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Guru Amardas Ji

Guru Amardas Ji
  •  Guru Nanak Dev (1469-1539) – He was the founder of Sikh Religion.
  • Guru Angad (1539-1552) – He started Gurumukhi language that is the writing script Sikh Religion.
  • Guru Amardas (1552-1574) – He demolished many social evils like stoppage of child marriage, widow re-marriage etc.
  • Guru Ramdas (1574-1581) – He discovered the Amritsar city by contributing 500 villages. Akbar had gifted him these villages
  • Guru Arjan Dev (1581-1606) – He built Golden Temple and also wrote Aadigranth. At last, he was executed by Emperor Jahangir.
  • Guru Hargobind (1606-1645) – He placed Akal Takht in the Golden Temple.
  • Guru Har Rai (1645-1661)
  • Guru Harikishan (1661-1664) – Many schools were built across the country by the names of Hari Kishan.
  • Guru Tegbahadur (1664-1675) – Emperor Aurangzeb sentenced his death
  • Guru Gobind Singh (1675-1708) – He started Khalsa Panth.
  • Guru Amar Das born on 5 May 1479 mwas the third of the Ten Gurus of Sikhism and became Sikh Guru on 26 March 1552 at age 73.
  • Before becoming a Sikh, Amar Das had adhered to the Vaishnavism tradition of Hinduism for much of his life.One day he heard his nephew’s wife, Bibi Amro, reciting a hymn by Guru Nanak, and was deeply moved by it.
  • Bibi Amro was the daughter of Guru Angad, the second and then current Guru of the Sikhs. Amar Das persuaded Bibi Amro to introduce him to her father and in 1539, Amar Das, at the age of sixty, met Guru Angad and became a Sikh, devoting himself to the Guru. In 1552, before his death, Guru Angad appointed Amar Das as Guru Amar Das, the third Guru of Sikhism.
  • Guru Amar Das was born on April 5, 1479 at Basarka village in Amritsar district. He was the eldest son of his parents, Bhai Tej Bhan and Mata Lakhmi.
  • His father was Tej Bhan Bhalla,, a local petty trader. They were all staunch sanatanists, and vegetarians.
  • At the age of 24, he was married to Mansa Devi who gave birth to two sons, Mohan and Mohri, and two daughters, Bibi Dani and Bibi Bhani GURU
  • Before coming into contact with Sikhkism Guru Amar Das had crossed sixty years of age. His brother Manak chand lived nearby his house, Manak Chand’s wife Bibi Amro use to sing Guru Nanak’s hymns.
  • It was in 1541, when Amardas was 62 years old. Guru Amardas ji were on Guruship from 1552 to 1574, he moved to Goindwal from Khadur to avoid conflict with Guru Angad’s son’s., elder of whom named Datu had declared himself as a Guru.
  • After meeting Guru Angad Dev he became a devout Sikh and decided to devote the rest of his life in service of the guru. He actively began serving the guru and participated in community services.
  • Guru Amar Das strengthened the langar system. Everyone, irrespective of religion, caste, or social status had to first share a meal at the community kitchen with others before being granted an audience with the guru. Emperor Akbar also ate at the langar before meeting the guru.
  • Guru Amar Das worked hard to spread the message of Sikhism and started the Manji and Piri system for this purpose. He appointed 94 men as Manji and 52 women as Piris, whom he sent to preach the tenets of Sikhism to the masses. A prolific writer, he composed several hymns of which 907 are included in the Sri Guru Granth Sahib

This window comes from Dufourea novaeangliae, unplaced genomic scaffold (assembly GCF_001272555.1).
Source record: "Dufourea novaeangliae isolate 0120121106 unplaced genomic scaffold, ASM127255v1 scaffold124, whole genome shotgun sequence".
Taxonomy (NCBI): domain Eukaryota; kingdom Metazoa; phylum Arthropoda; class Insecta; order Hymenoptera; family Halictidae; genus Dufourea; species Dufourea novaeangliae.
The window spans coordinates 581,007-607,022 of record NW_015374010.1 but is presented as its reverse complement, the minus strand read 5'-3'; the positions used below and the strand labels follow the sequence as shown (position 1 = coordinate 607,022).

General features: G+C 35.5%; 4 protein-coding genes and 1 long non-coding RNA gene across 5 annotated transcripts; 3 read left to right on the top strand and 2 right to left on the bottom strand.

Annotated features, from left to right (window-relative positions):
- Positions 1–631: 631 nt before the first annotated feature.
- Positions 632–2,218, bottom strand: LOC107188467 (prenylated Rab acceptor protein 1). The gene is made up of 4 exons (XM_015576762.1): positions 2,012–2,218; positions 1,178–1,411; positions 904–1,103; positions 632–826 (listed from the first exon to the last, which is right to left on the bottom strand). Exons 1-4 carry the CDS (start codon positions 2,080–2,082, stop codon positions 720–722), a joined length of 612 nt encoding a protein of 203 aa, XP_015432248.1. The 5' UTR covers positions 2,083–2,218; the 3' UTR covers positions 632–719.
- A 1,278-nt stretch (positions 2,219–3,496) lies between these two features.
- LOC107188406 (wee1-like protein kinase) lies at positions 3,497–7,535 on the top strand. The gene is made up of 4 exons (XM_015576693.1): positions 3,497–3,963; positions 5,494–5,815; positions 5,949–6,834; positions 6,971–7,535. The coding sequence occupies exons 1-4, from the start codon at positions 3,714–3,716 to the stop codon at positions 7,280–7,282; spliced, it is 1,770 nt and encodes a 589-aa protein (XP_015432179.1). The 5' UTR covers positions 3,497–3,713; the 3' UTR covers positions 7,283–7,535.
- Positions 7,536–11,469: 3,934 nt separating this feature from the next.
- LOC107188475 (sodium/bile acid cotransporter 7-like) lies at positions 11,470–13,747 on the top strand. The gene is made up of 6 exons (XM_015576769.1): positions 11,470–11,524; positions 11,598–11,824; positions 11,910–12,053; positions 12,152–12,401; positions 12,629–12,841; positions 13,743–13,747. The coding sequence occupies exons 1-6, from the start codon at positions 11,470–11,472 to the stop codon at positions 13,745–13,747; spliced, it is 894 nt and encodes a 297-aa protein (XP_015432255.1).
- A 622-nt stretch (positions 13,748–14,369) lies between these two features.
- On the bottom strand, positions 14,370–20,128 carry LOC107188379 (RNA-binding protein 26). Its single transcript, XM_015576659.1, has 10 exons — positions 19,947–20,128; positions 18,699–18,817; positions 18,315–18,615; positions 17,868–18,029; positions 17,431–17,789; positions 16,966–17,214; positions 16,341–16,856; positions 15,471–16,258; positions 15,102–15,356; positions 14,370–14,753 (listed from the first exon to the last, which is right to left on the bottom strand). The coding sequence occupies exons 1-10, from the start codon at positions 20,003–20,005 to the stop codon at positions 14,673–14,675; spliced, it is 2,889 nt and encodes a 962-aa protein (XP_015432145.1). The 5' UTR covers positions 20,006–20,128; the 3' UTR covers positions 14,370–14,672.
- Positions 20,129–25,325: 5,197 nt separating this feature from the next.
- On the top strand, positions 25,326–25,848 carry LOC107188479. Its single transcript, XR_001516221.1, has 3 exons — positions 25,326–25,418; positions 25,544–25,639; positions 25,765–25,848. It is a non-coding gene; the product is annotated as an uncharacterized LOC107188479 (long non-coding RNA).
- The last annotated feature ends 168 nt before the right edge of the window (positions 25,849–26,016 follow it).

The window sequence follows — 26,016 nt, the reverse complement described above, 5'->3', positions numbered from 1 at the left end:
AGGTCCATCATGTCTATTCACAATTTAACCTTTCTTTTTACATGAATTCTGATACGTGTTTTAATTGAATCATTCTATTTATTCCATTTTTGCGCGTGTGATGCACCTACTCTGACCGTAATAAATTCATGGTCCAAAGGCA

• Guru Amardas ji, condemnned Hindus for Sati, allowed widow remarriage.
  • He divided the area into 22 branches called Manjis and appointed a local Sikh preacher at each place. The preacher sat on a Manji (a cot) while the congregation all around it.
  • He started the system of holding two annual gatherings of his disciples from all over the country. At his headquarters, he undertook the construction of a baoli (a well with a perennial source of spring water). For the Sikhs the headquarters of the Guru and this baoli became a holy place of pilgrimage.
  • Guru’s free kitchen (Guru ka Langar) which was started by Guru Nanak and developed by Guru Angad, was further strengthened by Guru Amar Das.
  • The Guru intended to remove the caste restrictions and prejudices of untouchability. It was, therefore, declared unequivocally that all persons of all castes, high or low, rich or poor, Brahmans or Sudras, Hindus or Muslims, must sit in the same line and eat the same food from Guru’s kitchen.
  • When Raja of Haripur or even Akbar, the Mughal Emperor of India, came to see the Guru, they had to sit with common people and dine with them before they could have audience with the Guru.
  • Guru Amardas ji were highly pleased with one of his disciple named Bhai Jetha, first Guru Amardas ji married his daughter Bibi Bhani to Bhai Jetha, and then delighted with the couple’s devotion, he passed on the Guruship to Bhai Jetha as Guru Ramdas.
  • He departed from this world on September 1, 1574. They administered both to the religious and the temporal needs of the disciples; for, in the Guru’s system legitimate temporal needs were included in the religious needs. • Guru Amar Das selected the site in Amritsar village for a special temple, that Guru Ram Das began building, Guru Arjan completed and inaugurated, and the Sikh Emperor Ranjit Singh gilded.
  • Guru Amar Das preached against Sati and advocated the remarrying of widows. He asked the women to discard ‘Purdah’ (veil). He introduced new birth, marriage and death ceremonies.
  • Thus he raised the status of women and protected the rights of female infant who were killed without question as they were deemed to have no status
  • These teachings met stiff resistance from the Orthodox hindus and Muslim fundamentalists. He fixed three Gurpurbs for Sikh celebrations: Diwali, Vaisakhi and Maghi
  • He tried to liberate women from the practices of purdah (wearing a veil) as well as preaching strongly against the practice of sati (hindu wife burning on her husband’s funeral pyre). Guru Amar Das also disapproved of a widow remaining unmarried for the rest of her life